On a more local level, materials on activists and professionals allow glimpses into African American life beyond the familiar locations of protest.  The history of the civil rights era extends far beyond the organized protests and national movement of the 1950s and 1960s.  Black community organization and local activities formed a precedent and a base for later civil rights activities on a national scale.  In addition, understanding local community life contributes to broader knowledge of the 20th-century history of African American life.  NEH awarded a Preservation Assistance Grant to the Southern University at Shreveport for a comprehensive assessment for proper long-term preservation of its Black Ethnic Archives.  These collections, which focus on Louisiana history, include the complete run of the Shreveport Sun, the oldest African American newspaper in Louisiana (1927-present).  The collections also include materials on notable African Americans in Shreveport, illuminating lives that included both professional and community activities.  The papers of local activists, who worked with national leaders such as Dr. King to rally local support, provide tremendous insights into the grassroots elements of the civil rights movement.  Both the Sun archives and the archival collections also round out the picture of everyday life and community activity during the civil rights era and beyond.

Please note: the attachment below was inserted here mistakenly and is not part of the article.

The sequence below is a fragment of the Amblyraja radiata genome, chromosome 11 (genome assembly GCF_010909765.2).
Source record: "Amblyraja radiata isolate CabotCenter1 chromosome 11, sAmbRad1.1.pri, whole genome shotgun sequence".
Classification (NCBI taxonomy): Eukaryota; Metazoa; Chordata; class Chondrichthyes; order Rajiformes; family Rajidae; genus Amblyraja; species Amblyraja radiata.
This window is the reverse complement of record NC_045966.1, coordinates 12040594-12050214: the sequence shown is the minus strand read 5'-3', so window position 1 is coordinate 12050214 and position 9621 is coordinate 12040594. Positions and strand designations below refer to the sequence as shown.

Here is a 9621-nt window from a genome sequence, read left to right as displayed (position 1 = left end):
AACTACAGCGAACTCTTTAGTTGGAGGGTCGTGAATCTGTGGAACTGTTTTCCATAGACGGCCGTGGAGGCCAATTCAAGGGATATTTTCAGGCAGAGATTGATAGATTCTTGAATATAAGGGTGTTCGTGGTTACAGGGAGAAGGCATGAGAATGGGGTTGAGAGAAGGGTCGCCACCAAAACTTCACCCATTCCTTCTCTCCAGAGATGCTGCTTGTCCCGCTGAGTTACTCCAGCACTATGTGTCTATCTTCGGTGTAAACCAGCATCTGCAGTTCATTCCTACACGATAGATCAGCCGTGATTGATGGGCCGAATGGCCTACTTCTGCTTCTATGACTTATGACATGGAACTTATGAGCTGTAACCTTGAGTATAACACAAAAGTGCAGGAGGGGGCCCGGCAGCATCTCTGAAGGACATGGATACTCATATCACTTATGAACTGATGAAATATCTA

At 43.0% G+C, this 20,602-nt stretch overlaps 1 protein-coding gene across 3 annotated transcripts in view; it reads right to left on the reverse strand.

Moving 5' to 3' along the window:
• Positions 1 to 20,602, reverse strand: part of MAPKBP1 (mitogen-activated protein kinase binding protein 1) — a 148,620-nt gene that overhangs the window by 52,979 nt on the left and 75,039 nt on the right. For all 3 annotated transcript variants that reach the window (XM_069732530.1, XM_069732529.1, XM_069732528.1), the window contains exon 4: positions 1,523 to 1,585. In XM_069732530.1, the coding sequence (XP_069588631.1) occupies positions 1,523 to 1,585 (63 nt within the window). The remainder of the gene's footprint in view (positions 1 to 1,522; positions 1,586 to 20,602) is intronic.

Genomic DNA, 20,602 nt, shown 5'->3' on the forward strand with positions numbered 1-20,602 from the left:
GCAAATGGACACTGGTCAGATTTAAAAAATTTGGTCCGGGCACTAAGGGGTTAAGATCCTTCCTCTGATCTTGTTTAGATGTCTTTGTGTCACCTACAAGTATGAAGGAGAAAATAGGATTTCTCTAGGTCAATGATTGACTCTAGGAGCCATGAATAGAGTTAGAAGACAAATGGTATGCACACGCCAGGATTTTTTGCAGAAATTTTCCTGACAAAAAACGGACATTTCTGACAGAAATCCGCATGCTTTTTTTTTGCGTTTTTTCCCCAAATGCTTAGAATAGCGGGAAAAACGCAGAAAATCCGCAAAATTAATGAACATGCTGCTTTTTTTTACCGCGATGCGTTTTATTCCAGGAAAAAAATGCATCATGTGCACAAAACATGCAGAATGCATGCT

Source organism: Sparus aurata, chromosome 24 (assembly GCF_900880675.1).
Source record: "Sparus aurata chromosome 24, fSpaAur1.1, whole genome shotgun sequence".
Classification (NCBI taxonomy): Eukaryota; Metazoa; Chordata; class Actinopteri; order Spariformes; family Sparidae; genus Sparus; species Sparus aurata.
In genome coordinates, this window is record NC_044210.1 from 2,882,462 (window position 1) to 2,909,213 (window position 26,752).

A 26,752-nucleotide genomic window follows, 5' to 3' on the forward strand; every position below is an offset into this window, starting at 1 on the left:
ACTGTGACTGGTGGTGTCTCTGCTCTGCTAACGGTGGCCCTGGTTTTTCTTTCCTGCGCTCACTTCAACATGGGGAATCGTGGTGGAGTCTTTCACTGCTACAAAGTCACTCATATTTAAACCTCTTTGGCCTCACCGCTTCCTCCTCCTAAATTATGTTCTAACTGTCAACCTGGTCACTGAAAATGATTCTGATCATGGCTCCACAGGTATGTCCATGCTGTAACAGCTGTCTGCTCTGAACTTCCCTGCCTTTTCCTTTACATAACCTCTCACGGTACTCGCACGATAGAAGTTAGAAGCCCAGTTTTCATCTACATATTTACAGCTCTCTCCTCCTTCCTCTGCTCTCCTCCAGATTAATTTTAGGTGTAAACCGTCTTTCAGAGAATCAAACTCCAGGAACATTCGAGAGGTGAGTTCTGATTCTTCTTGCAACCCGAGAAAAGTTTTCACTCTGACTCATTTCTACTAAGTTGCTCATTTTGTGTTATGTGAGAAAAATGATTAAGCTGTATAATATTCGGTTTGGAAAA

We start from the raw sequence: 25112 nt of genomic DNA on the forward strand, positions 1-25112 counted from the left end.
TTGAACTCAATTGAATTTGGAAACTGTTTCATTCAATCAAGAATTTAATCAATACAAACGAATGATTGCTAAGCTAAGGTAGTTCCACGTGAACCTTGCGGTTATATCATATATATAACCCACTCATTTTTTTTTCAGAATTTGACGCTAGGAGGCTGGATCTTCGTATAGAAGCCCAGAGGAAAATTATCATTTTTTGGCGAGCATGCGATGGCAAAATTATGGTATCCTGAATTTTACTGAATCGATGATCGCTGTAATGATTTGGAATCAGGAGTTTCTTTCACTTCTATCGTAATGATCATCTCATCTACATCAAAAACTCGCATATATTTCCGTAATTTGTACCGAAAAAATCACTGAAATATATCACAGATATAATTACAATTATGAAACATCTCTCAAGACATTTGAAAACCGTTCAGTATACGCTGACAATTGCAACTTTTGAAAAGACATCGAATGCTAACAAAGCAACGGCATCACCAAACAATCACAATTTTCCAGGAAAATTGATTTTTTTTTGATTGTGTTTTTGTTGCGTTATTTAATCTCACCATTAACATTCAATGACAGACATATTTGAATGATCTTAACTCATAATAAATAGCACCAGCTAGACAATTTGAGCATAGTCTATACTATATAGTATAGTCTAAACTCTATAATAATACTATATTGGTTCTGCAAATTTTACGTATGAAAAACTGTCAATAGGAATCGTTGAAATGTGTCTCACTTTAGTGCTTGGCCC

Popular Culture and African American History

Community activity and concerns of African Americans of a later era are represented by the long-running Detroit Public Television series American Black Journal.  The program, which originally went on the air in 1968 under the title Colored People’s Time, was a televised public forum for black citizens.  The program included interviews, roundtable discussions, reports, and artistic performances.  Detroit was the city with the third largest black population at the time, and the show documented both local and national issues from an African American perspective.  Michigan State University’s MATRIX: Center for Humane Arts, Letters & Social Sciences Online and MSU Libraries and Special Collections are partnering with Detroit Public Television and the Charles H. Wright Museum of African-American History to provide streaming video of American Black Journal  shows from 1968 to-1990.  Once the project is complete, users will be able to explore themes both within and beyond the civil rights movement, including work in the automobile industry, urban civil disturbances, African American political leaders, the development of Motown music, and the emergence of rap.